Under-representation of female athletes in research informing influential concussion consensus and position statements: an evidence review and synthesis

D’Lauro C, Jones ER, Swope LM, Anderson MN, Broglio S, Schmidt JD. Br J Sports Med. 2022 Jul 18:bjsports-2021-105045. doi: 10.1136/bjsports-2021-105045.

Full Text Freely Available

Take-Home Message

Female athletes are underrepresented in the data used to inform concussion consensus and position papers.


Medical professionals rely on concussion consensus and position statements to design their diagnosis and management protocols. These documents rely on evidence suggesting males and females have similar presentations and recovery; however, there may be clinically meaningful differences in the risk, presentation, and recovery of concussion among male, female, transgender, and non-binary athletes. While this disparity is acknowledged, it remains unclear if a gender imbalance in concussion research informs concussion consensus and position statements.

Study Goal

The authors evaluated the 3 influential consensus and position papers to quantify the female athlete composition of the research data informing clinical practice.


The authors performed a PubMed search in August 2021 using the terms “concussion position statement” and “concussion consensus statement.” English language was the only restriction. The authors selected The International Conference on Concussion in Sport (ICCS, 2017), National Athletic Training Association (NATA) concussion position statement (2014), and the American Medical Society for Sports Medicine (AMSSM) concussion position statement (2019). They selected these statements based on the citation patterns, publication of updated versions, and research on clinician use of these documents. The authors tallied the total number of male and female participants in each study cited within the 3 documents that recorded or implied gender information. If the original authors failed to state the proportion for sex or gender clearly, the current authors excluded that study.


Across all 3 statements, 375 citations were reviewed, including 171 papers with relevant gender and sex information (93 from NATA, 17 from ICCS, and 68 from AMSSM). Eighteen were cited in 2 of the statements, while 0 were included in all 3. Overall, the studies were ~80% male (NATA 80%, ICCS 88%, and AMSSM 79% male). Only 2 manuscripts included a female-only sample, while 69 manuscripts had an all-male sample.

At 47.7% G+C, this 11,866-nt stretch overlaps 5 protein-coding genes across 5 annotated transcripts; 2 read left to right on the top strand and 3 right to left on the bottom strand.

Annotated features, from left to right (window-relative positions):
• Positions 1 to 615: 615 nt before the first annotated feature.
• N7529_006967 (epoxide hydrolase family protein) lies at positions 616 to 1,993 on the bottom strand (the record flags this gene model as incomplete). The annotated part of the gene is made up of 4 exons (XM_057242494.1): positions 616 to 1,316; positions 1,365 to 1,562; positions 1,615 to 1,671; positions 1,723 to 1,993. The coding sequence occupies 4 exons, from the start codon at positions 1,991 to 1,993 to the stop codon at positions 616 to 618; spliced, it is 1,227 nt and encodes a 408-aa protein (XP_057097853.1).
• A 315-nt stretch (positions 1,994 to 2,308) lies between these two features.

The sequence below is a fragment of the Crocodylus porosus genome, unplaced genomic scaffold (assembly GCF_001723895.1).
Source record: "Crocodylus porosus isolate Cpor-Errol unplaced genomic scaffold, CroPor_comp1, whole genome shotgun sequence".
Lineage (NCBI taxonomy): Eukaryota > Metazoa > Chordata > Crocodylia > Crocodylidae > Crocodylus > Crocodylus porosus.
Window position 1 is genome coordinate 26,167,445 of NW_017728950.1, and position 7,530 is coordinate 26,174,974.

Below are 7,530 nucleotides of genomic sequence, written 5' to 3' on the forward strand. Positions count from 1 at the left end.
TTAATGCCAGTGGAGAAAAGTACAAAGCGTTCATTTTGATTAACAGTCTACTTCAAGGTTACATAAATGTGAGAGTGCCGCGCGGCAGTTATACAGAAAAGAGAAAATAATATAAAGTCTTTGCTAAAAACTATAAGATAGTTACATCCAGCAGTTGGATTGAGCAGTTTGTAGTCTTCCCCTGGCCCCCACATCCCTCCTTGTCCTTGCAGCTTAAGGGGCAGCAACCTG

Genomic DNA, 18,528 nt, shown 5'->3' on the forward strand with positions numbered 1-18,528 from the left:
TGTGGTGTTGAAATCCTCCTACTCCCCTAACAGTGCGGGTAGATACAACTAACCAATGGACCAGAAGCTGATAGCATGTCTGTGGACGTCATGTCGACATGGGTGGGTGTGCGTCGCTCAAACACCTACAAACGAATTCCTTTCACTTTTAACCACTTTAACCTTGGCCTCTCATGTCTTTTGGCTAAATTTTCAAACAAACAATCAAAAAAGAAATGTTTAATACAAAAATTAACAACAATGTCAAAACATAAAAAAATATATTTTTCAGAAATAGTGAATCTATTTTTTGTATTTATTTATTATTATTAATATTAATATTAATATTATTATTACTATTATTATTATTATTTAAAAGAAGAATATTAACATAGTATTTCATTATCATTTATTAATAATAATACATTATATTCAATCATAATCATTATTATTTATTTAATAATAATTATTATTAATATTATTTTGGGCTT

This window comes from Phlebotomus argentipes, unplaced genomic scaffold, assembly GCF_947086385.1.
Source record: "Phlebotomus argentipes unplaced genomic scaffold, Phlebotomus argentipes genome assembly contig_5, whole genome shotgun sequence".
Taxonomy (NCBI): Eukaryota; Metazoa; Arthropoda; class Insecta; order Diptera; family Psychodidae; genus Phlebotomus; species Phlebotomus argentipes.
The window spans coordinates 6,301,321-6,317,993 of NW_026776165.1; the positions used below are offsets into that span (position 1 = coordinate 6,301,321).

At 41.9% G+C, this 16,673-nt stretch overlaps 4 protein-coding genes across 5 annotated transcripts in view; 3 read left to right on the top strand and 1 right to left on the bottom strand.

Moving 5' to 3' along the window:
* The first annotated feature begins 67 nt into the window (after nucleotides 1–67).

The information clinicians receive regarding concussion care heavily depends on data among males. This is alarming because medical professionals rely on these expert-curated documents to guide their clinical decisions; however, the scientific evidence fails to represent female and non-binary athletes sufficiently. This disparity may lead to unequal treatment of these athletes who suffer concussions. For example, males and females differ in drug responses, substance abuse, and risk factors for other health conditions. Therefore, it would suggest that female and non-binary athletes respond differently than males to a concussion on both the physiological and psychosocial levels. It would be interesting to see if this trend occurs in other consensus and position statements. Furthermore, it would be helpful if future statements clearly describe how well the evidence represents the intended patient population (e.g., sex, gender, race/ethnicity).

Clinical Implications

Consensus and position statements should be a starting point and not a shortcut. Medical professionals should seek research outside the consensus and position statements to help aid their concussion practices toward female and non-binary athletes. Furthermore, when educating a female or non-binary athlete about what to expect after a concussion, we should seek out relevant research or explain to the patient that their personal experience may differ from what they find online or hear from professionals relying solely on the consensus or position statements.

Questions for Discussion

Do you primarily get your medical information from position statements? Have you noted disparities between sex, race/ethnicity, or gender? If yes, what have you done to fill the knowledge gaps in the position statements?

Related Posts

  1. Comparison of Three New Concussion Guidelines
  2. Does Sex and Contraception Influence Concussion Recovery?
  3. A Closer Look at Concussion 2016-202: Increasing Prevalence and Sex Differences
  4. Head Case: What Role does Age and Gender Play Following a Concussion?

Written by: Jane McDevitt
Reviewed by: Jeffrey Driban

Evidence-Based Assessment of Concussion Course - 5 EBP CEUs